The biggest marketplaces for serviced accommodation are:





If you are looking for corporate customers you could also look into doing cold outreach directly.

Yields And Profits Compared To Standard Buy To Lets

In general, serviced accommodation should provide higher yields and cash flow compared to standard buy-to-let tenancies.

For example, if a place costs you £1200 in monthly rent a month, it might go for £120 or more per night as a short-term rental. 

If you had an occupancy rate of around 70%, you’d bring in around £2520 a month before costs. 

These are very back-of-napkin numbers by the way.

Use something like AirDNA to get more info on occupancy rates and rates in the places you’re interested in.

Risks Compared To Standard Buy To Lets

Seasonality In Demand

With serviced accommodation, you are more likely to get seasonality in demand.

For example, a place by the coast is going to have a lot more demand in the summer months and a lot less in the winter months (especially in the UK).

With standard buy-to-lets, everyone needs a place to live and rental accommodation is in short supply so you’re unlikely to suffer from seasonality in the same way.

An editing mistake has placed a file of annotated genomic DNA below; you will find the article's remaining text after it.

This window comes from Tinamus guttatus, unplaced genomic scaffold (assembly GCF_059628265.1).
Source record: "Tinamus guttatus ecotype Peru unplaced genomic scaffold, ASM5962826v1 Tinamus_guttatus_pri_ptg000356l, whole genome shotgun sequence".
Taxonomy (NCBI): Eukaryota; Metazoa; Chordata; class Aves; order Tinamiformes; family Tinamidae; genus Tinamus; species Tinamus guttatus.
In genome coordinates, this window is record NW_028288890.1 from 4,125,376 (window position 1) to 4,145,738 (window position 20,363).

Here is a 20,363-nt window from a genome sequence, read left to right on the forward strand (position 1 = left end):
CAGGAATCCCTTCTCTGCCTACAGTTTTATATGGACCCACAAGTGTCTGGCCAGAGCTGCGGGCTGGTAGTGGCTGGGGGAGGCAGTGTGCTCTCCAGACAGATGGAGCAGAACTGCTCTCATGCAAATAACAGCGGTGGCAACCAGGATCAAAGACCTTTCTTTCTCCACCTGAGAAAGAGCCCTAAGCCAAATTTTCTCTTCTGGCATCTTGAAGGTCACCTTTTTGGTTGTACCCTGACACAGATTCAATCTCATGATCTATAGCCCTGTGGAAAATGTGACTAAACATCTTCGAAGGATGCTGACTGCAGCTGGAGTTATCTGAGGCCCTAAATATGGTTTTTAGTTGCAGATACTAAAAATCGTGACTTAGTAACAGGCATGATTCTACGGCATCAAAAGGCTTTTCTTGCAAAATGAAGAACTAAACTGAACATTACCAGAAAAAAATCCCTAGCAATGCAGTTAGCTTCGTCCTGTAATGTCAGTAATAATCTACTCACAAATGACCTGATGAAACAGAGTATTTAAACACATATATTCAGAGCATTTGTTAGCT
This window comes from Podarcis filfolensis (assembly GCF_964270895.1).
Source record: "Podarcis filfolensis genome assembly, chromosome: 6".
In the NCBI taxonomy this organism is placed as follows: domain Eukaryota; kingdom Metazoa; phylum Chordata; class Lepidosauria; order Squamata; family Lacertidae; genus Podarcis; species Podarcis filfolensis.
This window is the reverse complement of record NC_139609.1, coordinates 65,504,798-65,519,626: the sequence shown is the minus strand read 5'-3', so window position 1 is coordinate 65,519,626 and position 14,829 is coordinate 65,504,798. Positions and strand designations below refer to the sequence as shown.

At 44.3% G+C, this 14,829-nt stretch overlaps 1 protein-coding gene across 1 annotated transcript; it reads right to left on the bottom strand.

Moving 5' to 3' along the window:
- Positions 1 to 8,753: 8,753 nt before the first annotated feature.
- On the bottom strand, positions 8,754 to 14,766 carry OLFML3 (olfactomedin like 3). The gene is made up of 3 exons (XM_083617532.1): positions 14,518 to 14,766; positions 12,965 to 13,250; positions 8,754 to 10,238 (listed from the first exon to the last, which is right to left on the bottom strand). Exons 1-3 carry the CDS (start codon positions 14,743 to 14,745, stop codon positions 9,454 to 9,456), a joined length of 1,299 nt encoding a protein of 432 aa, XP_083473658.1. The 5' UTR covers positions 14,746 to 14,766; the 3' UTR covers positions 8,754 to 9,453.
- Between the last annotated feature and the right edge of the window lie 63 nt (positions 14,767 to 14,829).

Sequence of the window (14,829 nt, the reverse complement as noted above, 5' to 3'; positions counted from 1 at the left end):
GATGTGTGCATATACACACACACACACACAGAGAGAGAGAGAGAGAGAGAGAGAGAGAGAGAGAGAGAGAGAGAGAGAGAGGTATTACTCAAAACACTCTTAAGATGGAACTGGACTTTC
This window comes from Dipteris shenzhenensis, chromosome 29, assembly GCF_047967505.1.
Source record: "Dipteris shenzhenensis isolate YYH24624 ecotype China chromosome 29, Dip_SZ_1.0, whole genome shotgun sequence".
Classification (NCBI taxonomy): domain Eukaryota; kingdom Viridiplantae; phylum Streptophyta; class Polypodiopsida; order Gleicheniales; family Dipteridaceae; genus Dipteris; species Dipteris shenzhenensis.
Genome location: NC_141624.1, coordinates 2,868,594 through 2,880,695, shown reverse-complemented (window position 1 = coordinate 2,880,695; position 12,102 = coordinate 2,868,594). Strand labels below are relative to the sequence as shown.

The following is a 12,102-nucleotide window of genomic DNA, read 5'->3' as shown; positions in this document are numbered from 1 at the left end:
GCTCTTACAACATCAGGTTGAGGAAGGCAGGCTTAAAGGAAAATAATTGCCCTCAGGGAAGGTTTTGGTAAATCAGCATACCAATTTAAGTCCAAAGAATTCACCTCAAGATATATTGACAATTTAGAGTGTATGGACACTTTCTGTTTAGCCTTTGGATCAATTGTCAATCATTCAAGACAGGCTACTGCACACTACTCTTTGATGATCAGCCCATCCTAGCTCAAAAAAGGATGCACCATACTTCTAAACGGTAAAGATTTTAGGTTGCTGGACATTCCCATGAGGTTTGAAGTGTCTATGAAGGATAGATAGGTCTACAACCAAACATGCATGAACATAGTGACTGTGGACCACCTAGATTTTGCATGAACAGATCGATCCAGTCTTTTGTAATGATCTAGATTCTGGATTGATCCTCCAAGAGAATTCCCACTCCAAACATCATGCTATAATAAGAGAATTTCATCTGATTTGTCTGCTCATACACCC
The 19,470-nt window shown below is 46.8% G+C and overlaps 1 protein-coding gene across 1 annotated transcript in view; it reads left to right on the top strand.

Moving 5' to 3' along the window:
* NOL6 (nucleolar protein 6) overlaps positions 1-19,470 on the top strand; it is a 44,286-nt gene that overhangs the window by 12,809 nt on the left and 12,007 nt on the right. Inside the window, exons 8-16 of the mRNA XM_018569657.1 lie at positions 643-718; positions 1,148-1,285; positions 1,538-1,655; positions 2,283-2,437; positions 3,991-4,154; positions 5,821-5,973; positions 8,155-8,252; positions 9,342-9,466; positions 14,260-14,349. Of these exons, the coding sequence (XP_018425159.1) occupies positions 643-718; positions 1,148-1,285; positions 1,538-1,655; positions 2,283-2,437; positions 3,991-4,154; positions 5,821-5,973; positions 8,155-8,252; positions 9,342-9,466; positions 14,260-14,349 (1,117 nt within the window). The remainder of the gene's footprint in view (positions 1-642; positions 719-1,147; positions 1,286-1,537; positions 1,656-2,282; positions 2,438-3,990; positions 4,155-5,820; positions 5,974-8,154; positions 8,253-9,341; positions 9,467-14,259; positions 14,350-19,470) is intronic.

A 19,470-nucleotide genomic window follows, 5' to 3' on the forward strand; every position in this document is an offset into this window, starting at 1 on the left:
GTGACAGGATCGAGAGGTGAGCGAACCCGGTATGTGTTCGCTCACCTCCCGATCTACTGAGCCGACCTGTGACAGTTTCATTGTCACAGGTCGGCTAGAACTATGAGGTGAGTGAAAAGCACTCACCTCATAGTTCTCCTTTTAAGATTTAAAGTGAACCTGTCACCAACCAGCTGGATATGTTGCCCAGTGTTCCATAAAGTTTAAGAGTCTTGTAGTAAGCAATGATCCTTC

Regulation and Legal

Some councils and cities around the world are clamping down on short-term rentals as they don’t want a massive imbalance of holiday rentals compared to normal tenancies.

This is because they need to make it affordable for their own citizens to be able to rent in the city. 

An example is the London 90-day rule where you can only let out a property for 90 days in a year as a short-term rental (unless you reclassify the property as a hotel/guest house, but that will take time and is subject to approval).

You may also have to consider how things like taxes, insurance and safety standards could be different for serviced accommodation. 

Higher Running Costs And Effort

So you can make a higher yield with serviced accommodation, but there’s also a LOT more work involved and higher costs. 

For example, with serviced accommodation you need to:

  • Check people in
  • Check people out
  • Clean between stays
  • Sort any issues quickly
  • Be available for any customer queries
  • Spend more on maintenance in general
  • Be on top of marketing the property for high occupancy

If you can run a tight ship though, it could be very successful. 

While standard buy-to-lets will have maintenance issues from time to time, they’re a lot more hands-off than serviced accommodation. 

Although it’s worth noting you can use property managers for both serviced accommodation and standard buy-to-lets. 

Further Reading

If you’re really feeling up to it and want to learn a bit more, you could watch this 10 hour video on serviced accommodation. 

As far as investing in property goes, serviced accommodation is probably one of the most hands-on methods. It’s so hands it’s more akin to a business than investing.

If you want to go to the opposite end of the spectrum you could look at an extremely hands-off form of investing. That would be investing in REITs.